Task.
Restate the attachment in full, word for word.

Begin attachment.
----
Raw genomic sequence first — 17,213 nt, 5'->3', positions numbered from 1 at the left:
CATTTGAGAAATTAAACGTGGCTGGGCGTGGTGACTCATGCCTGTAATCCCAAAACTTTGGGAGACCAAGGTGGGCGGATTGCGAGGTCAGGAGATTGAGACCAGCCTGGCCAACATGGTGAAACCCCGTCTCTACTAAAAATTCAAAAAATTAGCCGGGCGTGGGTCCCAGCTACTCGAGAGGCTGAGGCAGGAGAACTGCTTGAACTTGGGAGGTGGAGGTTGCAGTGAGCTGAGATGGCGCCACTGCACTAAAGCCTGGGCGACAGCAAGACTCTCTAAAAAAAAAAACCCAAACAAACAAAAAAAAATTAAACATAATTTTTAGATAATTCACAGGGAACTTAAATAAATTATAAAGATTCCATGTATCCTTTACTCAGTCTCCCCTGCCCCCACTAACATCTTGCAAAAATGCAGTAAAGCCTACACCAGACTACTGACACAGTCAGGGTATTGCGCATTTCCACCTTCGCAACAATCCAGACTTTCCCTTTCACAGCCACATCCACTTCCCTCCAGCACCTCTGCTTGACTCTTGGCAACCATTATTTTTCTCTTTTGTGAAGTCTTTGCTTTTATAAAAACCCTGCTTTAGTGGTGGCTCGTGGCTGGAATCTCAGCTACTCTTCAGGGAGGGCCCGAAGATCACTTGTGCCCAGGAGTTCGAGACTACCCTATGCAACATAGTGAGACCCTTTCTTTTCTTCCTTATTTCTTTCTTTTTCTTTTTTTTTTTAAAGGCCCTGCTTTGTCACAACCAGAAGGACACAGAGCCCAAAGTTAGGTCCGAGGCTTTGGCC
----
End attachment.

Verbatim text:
Raw genomic sequence first — 17,213 nt, 5'->3', positions numbered from 1 at the left:
CATTTGAGAAATTAAACGTGGCTGGGCGTGGTGACTCATGCCTGTAATCCCAAAACTTTGGGAGACCAAGGTGGGCGGATTGCGAGGTCAGGAGATTGAGACCAGCCTGGCCAACATGGTGAAACCCCGTCTCTACTAAAAATTCAAAAAATTAGCCGGGCGTGGGTCCCAGCTACTCGAGAGGCTGAGGCAGGAGAACTGCTTGAACTTGGGAGGTGGAGGTTGCAGTGAGCTGAGATGGCGCCACTGCACTAAAGCCTGGGCGACAGCAAGACTCTCTAAAAAAAAAAACCCAAACAAACAAAAAAAAATTAAACATAATTTTTAGATAATTCACAGGGAACTTAAATAAATTATAAAGATTCCATGTATCCTTTACTCAGTCTCCCCTGCCCCCACTAACATCTTGCAAAAATGCAGTAAAGCCTACACCAGACTACTGACACAGTCAGGGTATTGCGCATTTCCACCTTCGCAACAATCCAGACTTTCCCTTTCACAGCCACATCCACTTCCCTCCAGCACCTCTGCTTGACTCTTGGCAACCATTATTTTTCTCTTTTGTGAAGTCTTTGCTTTTATAAAAACCCTGCTTTAGTGGTGGCTCGTGGCTGGAATCTCAGCTACTCTTCAGGGAGGGCCCGAAGATCACTTGTGCCCAGGAGTTCGAGACTACCCTATGCAACATAGTGAGACCCTTTCTTTTCTTCCTTATTTCTTTCTTTTTCTTTTTTTTTTTAAAGGCCCTGCTTTGTCACAACCAGAAGGACACAGAGCCCAAAGTTAGGTCCGAGGCTTTGGCC